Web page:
Shari Williams is a junior at Towson University with a double major in deaf studies and broadcast journalism and a minor in entertainment, media and film. With experience in public relations, a love for music and a passion for acting, she longs to be a jack of all trades. A Baltimore native, Shari is an avid traveler and opportunity seeker. She hopes to become the next face seen on the morning news or the voice heard over the radio.

And don't forget, you should pay for your college education with as much free money as possible! Find as many scholarships and grants as you can before turning to student loans. Visit the Scholarships.com free college scholarship search today where you'll get matched with countless scholarships and grants for which you qualify, then apply and win! It’s that easy!

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College Costs Continue to Outpace Savings

Aug 24, 2011

by Alexis Mattera

There are lots of ways students and their parents can pay for college – at Scholarships.com, we’re familiar with nearly 3 million options – and many begin socking away funds early on. As admirable as this timely planning is, a new study shows it won’t come close to covering the ever-rising cost of higher education.

Boston-based Fidelity Investments has revealed that while 67 percent of parents surveyed have put money into some sort of college fund this year, current and expected savings project the typical American family will only be able to pay for 16 percent of college costs when the time comes. Why? Many factors contribute, like the less-than-stellar economy and existing student loan payments (more than half of parents with children under five still have outstanding balances) but perhaps the hardest-hitting element is the colleges' steep price tags: Over the past five years alone, college costs have jumped 26 percent.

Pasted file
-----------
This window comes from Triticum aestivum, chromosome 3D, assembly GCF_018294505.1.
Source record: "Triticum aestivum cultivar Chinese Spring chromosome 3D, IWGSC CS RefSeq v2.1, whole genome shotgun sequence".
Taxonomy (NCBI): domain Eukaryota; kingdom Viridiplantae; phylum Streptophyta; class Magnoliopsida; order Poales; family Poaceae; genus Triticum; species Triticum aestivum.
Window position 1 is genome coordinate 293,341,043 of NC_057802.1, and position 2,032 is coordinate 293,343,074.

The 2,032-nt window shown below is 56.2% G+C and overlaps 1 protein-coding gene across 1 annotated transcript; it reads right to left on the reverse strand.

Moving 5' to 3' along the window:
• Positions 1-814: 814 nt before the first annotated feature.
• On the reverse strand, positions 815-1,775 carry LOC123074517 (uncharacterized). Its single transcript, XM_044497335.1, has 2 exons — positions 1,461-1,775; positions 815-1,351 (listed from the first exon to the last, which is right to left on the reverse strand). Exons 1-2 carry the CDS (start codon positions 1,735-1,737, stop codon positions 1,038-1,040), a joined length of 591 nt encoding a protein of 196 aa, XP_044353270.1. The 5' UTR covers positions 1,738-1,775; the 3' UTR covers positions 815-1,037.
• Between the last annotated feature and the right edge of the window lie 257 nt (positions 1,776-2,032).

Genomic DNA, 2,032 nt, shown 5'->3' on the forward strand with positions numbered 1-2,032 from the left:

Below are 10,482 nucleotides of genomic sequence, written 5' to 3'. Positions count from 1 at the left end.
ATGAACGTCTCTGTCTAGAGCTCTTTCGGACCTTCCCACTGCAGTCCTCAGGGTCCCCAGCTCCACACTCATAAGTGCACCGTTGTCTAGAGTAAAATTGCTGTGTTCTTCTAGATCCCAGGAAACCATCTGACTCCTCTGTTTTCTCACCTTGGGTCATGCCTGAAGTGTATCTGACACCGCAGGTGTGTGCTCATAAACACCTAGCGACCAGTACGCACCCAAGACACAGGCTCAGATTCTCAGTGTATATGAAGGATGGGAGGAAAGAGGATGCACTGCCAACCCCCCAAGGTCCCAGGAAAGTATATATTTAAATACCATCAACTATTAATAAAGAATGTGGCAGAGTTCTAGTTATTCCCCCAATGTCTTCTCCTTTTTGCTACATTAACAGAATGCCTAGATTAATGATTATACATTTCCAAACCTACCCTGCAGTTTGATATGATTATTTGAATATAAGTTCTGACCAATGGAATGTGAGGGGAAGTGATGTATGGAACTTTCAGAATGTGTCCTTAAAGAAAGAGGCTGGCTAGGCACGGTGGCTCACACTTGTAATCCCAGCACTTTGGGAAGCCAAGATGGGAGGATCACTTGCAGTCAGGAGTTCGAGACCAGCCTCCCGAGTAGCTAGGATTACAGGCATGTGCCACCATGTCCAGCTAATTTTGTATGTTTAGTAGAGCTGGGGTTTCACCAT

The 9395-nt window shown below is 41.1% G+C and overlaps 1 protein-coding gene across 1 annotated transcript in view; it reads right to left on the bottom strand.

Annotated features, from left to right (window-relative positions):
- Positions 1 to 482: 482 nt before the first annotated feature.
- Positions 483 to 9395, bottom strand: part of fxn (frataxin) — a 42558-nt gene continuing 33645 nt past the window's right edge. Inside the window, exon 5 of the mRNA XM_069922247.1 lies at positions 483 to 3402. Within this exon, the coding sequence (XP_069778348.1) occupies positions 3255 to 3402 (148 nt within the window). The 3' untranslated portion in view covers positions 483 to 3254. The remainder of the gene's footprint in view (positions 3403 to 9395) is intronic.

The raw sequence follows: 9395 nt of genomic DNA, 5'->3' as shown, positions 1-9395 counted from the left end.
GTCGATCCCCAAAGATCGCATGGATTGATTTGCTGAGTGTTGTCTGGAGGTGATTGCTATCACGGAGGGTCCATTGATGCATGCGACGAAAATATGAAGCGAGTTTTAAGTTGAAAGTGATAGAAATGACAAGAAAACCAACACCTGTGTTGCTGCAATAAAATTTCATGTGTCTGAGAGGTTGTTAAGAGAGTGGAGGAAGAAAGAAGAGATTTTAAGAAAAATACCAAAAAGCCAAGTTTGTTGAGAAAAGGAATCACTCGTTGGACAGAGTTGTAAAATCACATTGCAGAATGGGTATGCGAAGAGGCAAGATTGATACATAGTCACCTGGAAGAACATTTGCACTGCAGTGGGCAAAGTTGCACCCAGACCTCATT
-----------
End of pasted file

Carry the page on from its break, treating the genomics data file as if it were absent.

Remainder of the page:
This news may sound bleak but families are still finding ways to afford school without going into debt...or having their children graduate with a mountain of it. More parents are asking their kids to work part-time, commute to save on room and board, opt for state schools over private ones and take additional credits - all to keep costs in check. These are all excellent options to defray ballooning education costs but don’t forget scholarships and grants – aka free money for college! Just like saving, it’s important to start searching for scholarships early and often. No time’s better than the present – complete a free scholarship search today!

Going to college doesn't have to break the bank or saddle you with tens of thousands of dollars in student loan debt. Check out the Scholarships.com free college scholarship search where you’ll discover you qualify for hundreds of thousands of dollars in scholarships in just a few minutes, then apply and win! It’s that easy!

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Student Loan Delinquencies Continue to Rise

Aug 18, 2011

by Suada Kolovic

While credit card debt, mortgage debt and auto loan debt have all steadily decreased since the fall of 2008, the same cannot be said for outstanding student loan debt, which has climbed 25 percent since the start of the financial crisis. Not only has student debt increased, but more often than not these loans aren’t getting paid off on time. The problem is that students take out sizable loans to pay for tuition to only be met with bleak prospects of employment after college. Those lucky enough to secure a job can also expect lower starting salaries: The median starting salary for a member of the class or 2009 or 2010 is $27,000, down from $30,000 just a couple of years ago.

The debt ceiling deal complicated things a step further by adding additional federal loan provisions. One section of the deal changed the way interest is collected on federal loans for graduate students, meaning that borrowers will start accruing interest on their loans before they’ve graduated. That being said, earning a college degree is still a significant advantage when entering the job market. The Labor Department released a report stating that for workers 25 and over with at least a bachelor's degree, the unemployment rate in July was 4.3 percent, compared with 8.3 percent for workers with "some college," and 9.3 percent for workers with just high school diplomas.